Vanishing Point’s INTERIORS is a co-production inspired by Maurice Maeterlinck’s play of the same name. Note, “inspired”; the show itself is not a retelling or an adaptation of Maeterlinck’s work; it holds a life of its own. As part of the London International Mime Festival, this is Vanishing Point’s first appearance, following a delayed scheduling from the dreaded lurgy.
The premise is a group of friends gathering for a meal round a table in the harsh winter, and the usual thing happens of drink and laughter and comfort, and then a little too much comfort, discomfort, a little misdirected laughter, flirting, a little too much drinking. I’m sure we can all remember a night that became “that night”. The twist is apparently that outside of the room, someone is watching. Is that us, the audience? Is there an absent guest soon to reveal themselves?
We, the audience peer into the house through the wood panelled walls like peeping Toms. Sometimes you don’t know if you are a fly sitting on the slightly old-fashioned papered walls. In many ways the theatre stage at the Barbican suits the show; it’s dark, imposing (both the brown seating and room but also the brutalist architecture) like winters in the North. The house is almost doll-like; at times I wondered if we were going to experience a live action Hereditary, where none of the characters have any autonomy over their actions and we just watch the events unfold. The whole thing is in silence (it is mime, after all!) but then, a voice penetrates the action with a running commentary, guiding us to the action we need to see in the house. It’s very jarring, probably because the voice is so infant-like. I won’t be giving anything away to reveal that as the show progresses, we never learn of the connection with this voice, or who it emits from. It’s funny at times but for the wrong reasons, and it feels like an afterthought used to attempt contextualising, but it muddies the waters.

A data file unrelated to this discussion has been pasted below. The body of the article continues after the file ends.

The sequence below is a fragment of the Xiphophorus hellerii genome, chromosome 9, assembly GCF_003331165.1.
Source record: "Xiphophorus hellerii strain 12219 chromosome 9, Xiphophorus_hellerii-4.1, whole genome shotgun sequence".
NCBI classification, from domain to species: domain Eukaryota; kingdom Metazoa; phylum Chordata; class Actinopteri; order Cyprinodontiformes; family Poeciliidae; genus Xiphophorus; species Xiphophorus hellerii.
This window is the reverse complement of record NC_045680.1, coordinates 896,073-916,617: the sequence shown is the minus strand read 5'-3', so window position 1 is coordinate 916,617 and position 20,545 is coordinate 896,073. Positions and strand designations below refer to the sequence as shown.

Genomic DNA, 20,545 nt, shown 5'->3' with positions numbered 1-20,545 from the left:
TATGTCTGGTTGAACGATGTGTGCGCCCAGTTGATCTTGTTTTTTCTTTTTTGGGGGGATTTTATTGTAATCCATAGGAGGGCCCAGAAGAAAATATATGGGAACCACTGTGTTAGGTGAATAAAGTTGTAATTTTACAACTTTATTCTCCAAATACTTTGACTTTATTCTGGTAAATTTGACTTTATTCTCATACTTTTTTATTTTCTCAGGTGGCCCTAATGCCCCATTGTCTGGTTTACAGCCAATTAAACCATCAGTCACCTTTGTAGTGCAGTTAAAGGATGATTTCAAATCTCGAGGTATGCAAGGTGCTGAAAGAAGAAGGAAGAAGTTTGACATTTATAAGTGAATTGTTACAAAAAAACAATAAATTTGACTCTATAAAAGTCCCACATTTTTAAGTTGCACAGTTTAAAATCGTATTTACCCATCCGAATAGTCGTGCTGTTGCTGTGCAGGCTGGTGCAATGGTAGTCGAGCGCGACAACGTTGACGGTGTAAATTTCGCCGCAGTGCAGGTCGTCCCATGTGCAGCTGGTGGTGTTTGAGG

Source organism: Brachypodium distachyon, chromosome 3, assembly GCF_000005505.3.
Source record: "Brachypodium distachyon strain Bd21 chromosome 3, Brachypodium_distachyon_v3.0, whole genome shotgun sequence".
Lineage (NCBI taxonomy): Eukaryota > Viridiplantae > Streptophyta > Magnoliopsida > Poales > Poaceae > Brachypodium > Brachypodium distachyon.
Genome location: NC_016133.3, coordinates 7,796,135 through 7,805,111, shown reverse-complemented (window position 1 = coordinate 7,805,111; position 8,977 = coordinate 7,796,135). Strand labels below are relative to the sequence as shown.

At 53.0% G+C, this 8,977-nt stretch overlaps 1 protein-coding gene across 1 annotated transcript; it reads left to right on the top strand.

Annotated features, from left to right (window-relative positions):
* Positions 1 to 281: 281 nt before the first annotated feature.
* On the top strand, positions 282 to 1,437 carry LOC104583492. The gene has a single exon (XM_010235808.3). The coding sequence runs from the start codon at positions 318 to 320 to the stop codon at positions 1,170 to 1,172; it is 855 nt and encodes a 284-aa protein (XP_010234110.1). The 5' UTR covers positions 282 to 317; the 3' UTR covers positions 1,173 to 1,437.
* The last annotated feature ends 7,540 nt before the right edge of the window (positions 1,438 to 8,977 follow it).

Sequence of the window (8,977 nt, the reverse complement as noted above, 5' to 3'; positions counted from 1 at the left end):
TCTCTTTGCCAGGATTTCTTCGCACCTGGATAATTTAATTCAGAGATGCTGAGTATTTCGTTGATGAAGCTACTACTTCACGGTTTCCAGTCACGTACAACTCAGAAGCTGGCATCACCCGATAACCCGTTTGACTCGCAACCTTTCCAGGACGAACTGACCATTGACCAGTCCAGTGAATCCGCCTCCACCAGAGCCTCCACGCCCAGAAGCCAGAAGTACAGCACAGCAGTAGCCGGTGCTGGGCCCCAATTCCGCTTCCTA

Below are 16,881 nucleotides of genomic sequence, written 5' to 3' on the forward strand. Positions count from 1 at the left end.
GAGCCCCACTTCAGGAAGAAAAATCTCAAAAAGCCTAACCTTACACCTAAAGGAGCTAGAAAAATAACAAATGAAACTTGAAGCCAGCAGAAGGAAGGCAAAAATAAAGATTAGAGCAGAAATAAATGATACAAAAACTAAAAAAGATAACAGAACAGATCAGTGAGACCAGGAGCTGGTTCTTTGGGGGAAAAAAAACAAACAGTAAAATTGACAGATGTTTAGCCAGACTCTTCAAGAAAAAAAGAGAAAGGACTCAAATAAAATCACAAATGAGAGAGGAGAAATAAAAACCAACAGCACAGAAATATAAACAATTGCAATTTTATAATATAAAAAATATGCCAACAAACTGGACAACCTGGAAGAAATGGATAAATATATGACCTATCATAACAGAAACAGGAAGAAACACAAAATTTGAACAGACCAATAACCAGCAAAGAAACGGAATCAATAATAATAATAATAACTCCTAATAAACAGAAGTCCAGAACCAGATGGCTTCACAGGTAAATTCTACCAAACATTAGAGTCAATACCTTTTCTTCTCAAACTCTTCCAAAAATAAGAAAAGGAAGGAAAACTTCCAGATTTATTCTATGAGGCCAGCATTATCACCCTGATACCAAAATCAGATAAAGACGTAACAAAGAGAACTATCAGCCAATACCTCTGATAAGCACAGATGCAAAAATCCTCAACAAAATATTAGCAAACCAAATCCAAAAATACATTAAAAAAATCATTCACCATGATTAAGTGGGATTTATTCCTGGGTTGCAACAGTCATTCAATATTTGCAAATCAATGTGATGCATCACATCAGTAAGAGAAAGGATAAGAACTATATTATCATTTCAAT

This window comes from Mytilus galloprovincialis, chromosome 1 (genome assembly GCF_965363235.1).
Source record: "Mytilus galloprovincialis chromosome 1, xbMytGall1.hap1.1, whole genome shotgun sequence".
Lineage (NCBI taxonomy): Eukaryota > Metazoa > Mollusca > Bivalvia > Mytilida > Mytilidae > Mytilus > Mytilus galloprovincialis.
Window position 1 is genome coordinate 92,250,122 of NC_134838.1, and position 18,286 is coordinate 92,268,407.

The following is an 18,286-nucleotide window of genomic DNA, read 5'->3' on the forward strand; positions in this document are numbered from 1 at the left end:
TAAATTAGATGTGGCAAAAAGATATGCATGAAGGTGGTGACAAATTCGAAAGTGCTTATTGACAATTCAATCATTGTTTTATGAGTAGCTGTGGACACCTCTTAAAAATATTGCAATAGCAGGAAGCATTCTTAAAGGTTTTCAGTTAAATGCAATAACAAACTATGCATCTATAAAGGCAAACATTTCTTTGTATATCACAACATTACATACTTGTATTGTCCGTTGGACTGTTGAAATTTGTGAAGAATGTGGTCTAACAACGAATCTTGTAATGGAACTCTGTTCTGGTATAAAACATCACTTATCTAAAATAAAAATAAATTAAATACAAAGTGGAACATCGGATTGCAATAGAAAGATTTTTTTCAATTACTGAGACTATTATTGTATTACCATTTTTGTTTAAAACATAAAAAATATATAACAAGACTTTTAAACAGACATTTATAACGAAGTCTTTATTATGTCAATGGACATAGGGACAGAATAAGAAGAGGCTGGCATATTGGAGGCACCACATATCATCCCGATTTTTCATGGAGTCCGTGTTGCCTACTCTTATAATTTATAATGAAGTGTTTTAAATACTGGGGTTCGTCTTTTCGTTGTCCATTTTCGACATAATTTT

I’m not sure if this piece is set in a particular place – if I had to guess, somewhere in Scandinavia? – but a key theme of INTERIORS is about the experience of waiting for Winter to ebb. I can share that feeling. In this sense, the show is timely, but Lenton (the show’s creator) doesn’t waste our time with any clear narrative, though I think that’s what the show would really benefit from. There were many opportunities to explore deeper moments that would have me investing in the characters.
As short a piece as it is, I yearned for it to get to the point quicker, and sadly it never came. Characters were getting two desserts, I didn’t get one. I happen to like Norwegian slow TV and the ASMR of it, but if this is meant to be a short-lived experience for an audience, it’s very vanilla. I wanted more, I didn’t get more.
- Mime Theatre
- Concept and Direction: Matthew Lenton
- Dramaturgy: Pamela Carter
- Set and Lighting Designer: Kat Fischer
- Projection and Video Design: Finn Ross
- Music and Sound Designer: Alisdair Macrae
- Cast includes: Stefan Adegbola, Lola Akulo, Elicia Daly, Pauline Goldsmith, Paul Thomas Hickey, Kristian Lustre, Sergio De Paola, Aurora Peres, Alana Jackson (understudy)
- Where: Barbican Theatre
- Great place to eat: Cote Brasserie
- Until 5th Feb 2022
- 7:45PM (1 hour 20 mins, no interval)
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